Call it a strange case of foreshadowing. When the Regional Asset District (RAD) became law under Act 77 of 1993, only a few people other than Legislators would have noticed the curious fact that the language establishing the District and the accompanying one percent sales tax was appended to an act that amended existing language dealing with investigations conducted by the coroner’s office in Allegheny County.
According to published reports and a news release from the County Executive’s office, there is a tentative deal between the Amalgamated Transit Union and the Port Authority that represents "the first step" to avoiding the service cuts and layoffs scheduled to go into effect September 2nd.
There will be scant details until the contract is voted on, sometime around August 19th. Therefore, any comment as to what is in the contract or what the contract does vis a vis the state putting up money for closing the 2012-13 deficit is speculation.
What can be commented on is how this contract process compares to the 2005 and 2008 contract expirations and negotiations. The last contract was not voted on until December of 2008, some six months after it expired. In 2005 it took until November of that year. If the present contract is approved it will have been a considerably shorter time frame. The 2008 contract also went to fact finding, and that process was not even completed until the end of August 2008.
Going back to January 1, 2006, ATU wages have gone up 3% per year with the exception of 2010, when the increase was 2%. Employees are paying 3% of their wages toward health care coverage. The 2008 contract also truncated employees into various classes based on age and length of service to determine post-retirement health benefits.
Weighing in on the impending slash in bus service in September, an organization called the Pittsburgh Community Reinvestment Group has issued a report claiming that the 35 percent reduction in service will create additional costs for Allegheny County residents of between $328 and $405 million per year. Higher commuter costs, more congestion, and increased parking rates are the principal drivers of the group’s estimate. The group could have added the loss of business revenue that will occur. Hard to estimate but it is almost certainly a significant number.
But the group-an advocate of more state money for transit-is missing two important considerations. First, the crisis at PAT did not arise because of inadequate state funding. The crisis is a product of decades of kowtowing to union demands for pay, benefits and work rules under the threat of transit worker strikes and the damage that inflicts on the community. The Reinvestment Group might want to go back and estimate how much the excessive costs created by the over generous contracts have cost state and local taxpayers and transit users over the last decade. The Allegheny Institute has reported frequently on PAT’s expenditure levels over the years. A reasonably solid estimate could be calculated fairly quickly.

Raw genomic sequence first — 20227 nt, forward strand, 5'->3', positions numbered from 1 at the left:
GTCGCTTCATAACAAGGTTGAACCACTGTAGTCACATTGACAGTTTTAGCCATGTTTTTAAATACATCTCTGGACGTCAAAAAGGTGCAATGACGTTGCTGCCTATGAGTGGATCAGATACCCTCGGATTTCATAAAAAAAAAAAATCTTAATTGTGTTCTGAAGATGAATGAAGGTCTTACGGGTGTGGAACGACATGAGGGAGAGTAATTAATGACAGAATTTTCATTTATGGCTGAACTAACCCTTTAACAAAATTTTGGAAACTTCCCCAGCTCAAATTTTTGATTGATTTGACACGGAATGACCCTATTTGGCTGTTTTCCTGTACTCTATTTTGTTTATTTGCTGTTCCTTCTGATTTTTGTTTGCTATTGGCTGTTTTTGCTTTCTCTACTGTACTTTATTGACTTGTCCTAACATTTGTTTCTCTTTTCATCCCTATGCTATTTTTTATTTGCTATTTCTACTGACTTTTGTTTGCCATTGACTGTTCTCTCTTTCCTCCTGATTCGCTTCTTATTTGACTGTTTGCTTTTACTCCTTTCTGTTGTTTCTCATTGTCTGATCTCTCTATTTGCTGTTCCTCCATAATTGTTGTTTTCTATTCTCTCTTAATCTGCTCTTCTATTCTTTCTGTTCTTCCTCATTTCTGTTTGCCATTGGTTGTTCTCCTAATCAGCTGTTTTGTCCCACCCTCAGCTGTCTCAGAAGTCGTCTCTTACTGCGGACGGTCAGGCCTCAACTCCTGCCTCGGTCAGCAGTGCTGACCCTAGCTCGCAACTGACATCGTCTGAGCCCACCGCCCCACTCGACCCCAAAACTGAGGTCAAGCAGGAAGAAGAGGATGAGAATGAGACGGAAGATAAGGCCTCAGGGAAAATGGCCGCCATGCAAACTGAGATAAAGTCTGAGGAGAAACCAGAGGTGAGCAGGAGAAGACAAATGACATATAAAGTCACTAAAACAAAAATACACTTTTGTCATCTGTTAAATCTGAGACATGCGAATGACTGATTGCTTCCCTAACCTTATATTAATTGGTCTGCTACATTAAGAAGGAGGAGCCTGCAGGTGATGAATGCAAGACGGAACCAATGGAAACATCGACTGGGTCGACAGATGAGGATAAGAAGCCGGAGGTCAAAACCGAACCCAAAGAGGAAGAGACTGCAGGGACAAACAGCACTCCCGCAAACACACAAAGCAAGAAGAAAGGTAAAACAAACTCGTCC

Second, if the impending cuts do occur and appear to be permanent, there will be openings for new transit providers to begin offering service. The recently passed law stripping the Port Authority of its monopoly status will permit regional transit agencies and private carriers to initiate service to pick up some of the slack. PAT should be in discussions with regional transit agencies about how they can coordinate the introduction of service in area and on routes where major cuts are coming. This would include leasing buses to the agencies for a dollar a year to help keep their costs down. PAT could enter into contracts with private companies to cover routes about to be shut down.
PAT should begin these conversations immediately and announce they are doing so as a way to force concessions out of the unions. A transit strike is still a high probability event since the driver and mechanic contract has expired. By encouraging other carriers to offer service and coordinating with the new carriers PAT can make clear that business as usual is not happening. Finally, the state ought to eliminate the right to strike as soon as it returns from summer break. And it could add a provision to replace the Port Authority with a state appointed management team to prepare a bankruptcy filing-the only sure way to do something about the legacy costs that are crippling the Authority.
The Port Authority (PAT) unveiled its plans for service reductions this week, noting that if actions are not taken to close a $64 million budget gap a cut in service that would lower the number of bus and trolley routes from 102 to 56.
If it seems like familiar territory, it should.